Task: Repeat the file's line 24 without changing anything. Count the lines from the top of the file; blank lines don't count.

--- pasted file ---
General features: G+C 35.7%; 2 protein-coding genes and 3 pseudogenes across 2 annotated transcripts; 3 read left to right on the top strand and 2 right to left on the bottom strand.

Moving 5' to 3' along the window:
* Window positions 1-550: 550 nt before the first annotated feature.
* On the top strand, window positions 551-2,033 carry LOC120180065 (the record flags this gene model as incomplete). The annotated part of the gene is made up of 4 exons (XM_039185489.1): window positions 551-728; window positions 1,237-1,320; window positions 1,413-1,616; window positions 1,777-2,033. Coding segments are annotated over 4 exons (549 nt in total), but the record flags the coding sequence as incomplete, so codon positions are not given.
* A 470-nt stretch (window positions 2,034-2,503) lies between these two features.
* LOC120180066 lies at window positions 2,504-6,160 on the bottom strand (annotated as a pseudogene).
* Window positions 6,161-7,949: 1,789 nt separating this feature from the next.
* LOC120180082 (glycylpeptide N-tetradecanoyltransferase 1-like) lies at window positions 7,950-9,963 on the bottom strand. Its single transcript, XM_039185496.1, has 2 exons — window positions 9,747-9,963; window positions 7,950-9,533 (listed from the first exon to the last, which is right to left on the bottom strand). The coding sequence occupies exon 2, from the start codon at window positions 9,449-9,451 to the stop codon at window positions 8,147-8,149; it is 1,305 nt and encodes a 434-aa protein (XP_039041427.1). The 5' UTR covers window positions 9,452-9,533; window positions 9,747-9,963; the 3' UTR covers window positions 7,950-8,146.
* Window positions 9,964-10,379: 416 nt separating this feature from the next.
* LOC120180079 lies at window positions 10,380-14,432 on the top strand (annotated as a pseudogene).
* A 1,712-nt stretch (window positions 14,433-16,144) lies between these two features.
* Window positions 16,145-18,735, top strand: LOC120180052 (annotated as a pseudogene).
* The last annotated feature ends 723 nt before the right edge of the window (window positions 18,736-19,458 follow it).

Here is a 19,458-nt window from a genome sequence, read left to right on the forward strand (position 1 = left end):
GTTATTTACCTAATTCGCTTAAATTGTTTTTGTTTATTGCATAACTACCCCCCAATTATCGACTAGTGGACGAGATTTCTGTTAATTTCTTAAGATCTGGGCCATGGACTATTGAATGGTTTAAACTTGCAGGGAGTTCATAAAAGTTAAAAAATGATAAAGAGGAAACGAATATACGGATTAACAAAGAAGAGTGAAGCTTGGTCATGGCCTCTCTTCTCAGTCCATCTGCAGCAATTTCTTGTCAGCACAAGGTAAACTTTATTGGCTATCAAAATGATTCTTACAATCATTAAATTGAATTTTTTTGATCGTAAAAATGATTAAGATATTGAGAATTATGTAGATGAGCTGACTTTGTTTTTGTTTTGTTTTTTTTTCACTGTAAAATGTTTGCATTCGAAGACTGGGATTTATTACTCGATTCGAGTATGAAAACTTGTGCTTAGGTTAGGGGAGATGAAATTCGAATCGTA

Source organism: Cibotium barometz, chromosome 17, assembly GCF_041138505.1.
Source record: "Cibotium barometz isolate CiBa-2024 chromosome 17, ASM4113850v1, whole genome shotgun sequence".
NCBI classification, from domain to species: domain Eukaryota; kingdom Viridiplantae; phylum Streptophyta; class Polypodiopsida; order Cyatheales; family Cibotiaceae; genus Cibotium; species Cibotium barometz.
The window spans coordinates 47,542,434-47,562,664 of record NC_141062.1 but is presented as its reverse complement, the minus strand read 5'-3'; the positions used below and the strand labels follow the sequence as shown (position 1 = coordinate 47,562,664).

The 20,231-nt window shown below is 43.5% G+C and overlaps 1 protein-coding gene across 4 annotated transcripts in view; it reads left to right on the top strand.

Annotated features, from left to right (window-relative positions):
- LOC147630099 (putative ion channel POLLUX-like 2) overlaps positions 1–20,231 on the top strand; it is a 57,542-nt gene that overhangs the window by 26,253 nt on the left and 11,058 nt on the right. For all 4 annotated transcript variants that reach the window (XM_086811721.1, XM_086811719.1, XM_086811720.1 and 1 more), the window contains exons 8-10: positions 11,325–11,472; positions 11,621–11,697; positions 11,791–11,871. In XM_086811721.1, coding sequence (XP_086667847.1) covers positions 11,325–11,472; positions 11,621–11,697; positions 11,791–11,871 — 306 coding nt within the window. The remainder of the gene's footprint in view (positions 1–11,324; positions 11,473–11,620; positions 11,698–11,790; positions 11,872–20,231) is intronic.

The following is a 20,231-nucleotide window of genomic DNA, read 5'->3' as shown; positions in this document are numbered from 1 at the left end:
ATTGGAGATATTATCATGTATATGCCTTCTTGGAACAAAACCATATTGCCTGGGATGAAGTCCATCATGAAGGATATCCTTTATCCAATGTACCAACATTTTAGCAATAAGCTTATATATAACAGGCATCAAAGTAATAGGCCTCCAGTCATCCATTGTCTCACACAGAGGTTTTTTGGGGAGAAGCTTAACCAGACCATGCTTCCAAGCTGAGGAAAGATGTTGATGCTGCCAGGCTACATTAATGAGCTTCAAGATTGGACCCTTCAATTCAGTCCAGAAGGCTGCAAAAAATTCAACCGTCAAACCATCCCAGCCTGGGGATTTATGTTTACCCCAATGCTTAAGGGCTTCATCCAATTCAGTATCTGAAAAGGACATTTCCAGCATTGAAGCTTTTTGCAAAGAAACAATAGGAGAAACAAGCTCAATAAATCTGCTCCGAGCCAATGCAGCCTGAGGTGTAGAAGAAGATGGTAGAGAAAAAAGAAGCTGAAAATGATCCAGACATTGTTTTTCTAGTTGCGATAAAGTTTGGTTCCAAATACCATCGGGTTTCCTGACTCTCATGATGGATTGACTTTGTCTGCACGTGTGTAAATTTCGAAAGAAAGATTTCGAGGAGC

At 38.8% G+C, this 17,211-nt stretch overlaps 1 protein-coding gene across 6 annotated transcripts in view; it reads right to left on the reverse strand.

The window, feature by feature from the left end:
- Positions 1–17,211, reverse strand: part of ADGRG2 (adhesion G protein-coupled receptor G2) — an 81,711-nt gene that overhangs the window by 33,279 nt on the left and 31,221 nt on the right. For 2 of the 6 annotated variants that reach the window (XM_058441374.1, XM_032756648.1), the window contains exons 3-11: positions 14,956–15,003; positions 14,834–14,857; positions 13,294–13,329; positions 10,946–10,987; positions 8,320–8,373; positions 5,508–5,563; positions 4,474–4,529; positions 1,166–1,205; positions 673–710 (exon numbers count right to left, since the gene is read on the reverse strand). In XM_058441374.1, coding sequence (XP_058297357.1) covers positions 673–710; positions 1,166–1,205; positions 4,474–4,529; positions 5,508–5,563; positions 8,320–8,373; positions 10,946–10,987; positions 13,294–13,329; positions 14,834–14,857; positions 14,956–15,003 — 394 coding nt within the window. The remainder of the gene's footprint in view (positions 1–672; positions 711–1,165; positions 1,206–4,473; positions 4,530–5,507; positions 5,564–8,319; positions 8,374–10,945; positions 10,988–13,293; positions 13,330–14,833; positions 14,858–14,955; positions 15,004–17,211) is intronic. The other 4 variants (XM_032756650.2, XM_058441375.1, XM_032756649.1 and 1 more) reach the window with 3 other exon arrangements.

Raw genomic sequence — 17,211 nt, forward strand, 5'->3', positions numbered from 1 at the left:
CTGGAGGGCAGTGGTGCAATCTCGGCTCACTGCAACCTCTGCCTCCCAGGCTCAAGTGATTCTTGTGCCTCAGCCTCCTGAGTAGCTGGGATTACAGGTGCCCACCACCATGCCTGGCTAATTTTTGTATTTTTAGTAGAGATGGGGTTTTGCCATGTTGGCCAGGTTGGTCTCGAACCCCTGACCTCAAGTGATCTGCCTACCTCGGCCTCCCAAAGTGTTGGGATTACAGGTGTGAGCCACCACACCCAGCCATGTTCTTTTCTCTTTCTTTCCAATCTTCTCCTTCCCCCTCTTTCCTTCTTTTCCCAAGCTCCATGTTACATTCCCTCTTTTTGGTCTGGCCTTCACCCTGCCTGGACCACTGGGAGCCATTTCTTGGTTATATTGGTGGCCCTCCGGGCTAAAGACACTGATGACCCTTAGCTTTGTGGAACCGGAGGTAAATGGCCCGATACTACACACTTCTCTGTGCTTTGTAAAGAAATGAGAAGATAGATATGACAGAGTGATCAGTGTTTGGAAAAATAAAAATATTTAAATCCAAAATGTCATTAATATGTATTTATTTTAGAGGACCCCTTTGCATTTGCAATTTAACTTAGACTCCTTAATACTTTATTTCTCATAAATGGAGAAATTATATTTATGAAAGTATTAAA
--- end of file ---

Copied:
ATTGGAGATATTATCATGTATATGCCTTCTTGGAACAAAACCATATTGCCTGGGATGAAGTCCATCATGAAGGATATCCTTTATCCAATGTACCAACATTTTAGCAATAAGCTTATATATAACAGGCATCAAAGTAATAGGCCTCCAGTCATCCATTGTCTCACACAGAGGTTTTTTGGGGAGAAGCTTAACCAGACCATGCTTCCAAGCTGAGGAAAGATGTTGATGCTGCCAGGCTACATTAATGAGCTTCAAGATTGGACCCTTCAATTCAGTCCAGAAGGCTGCAAAAAATTCAACCGTCAAACCATCCCAGCCTGGGGATTTATGTTTACCCCAATGCTTAAGGGCTTCATCCAATTCAGTATCTGAAAAGGACATTTCCAGCATTGAAGCTTTTTGCAAAGAAACAATAGGAGAAACAAGCTCAATAAATCTGCTCCGAGCCAATGCAGCCTGAGGTGTAGAAGAAGATGGTAGAGAAAAAAGAAGCTGAAAATGATCCAGACATTGTTTTTCTAGTTGCGATAAAGTTTGGTTCCAAATACCATCGGGTTTCCTGACTCTCATGATGGATTGACTTTGTCTGCACGTGTGTAAATTTCGAAAGAAAGATTTCGAGGAGC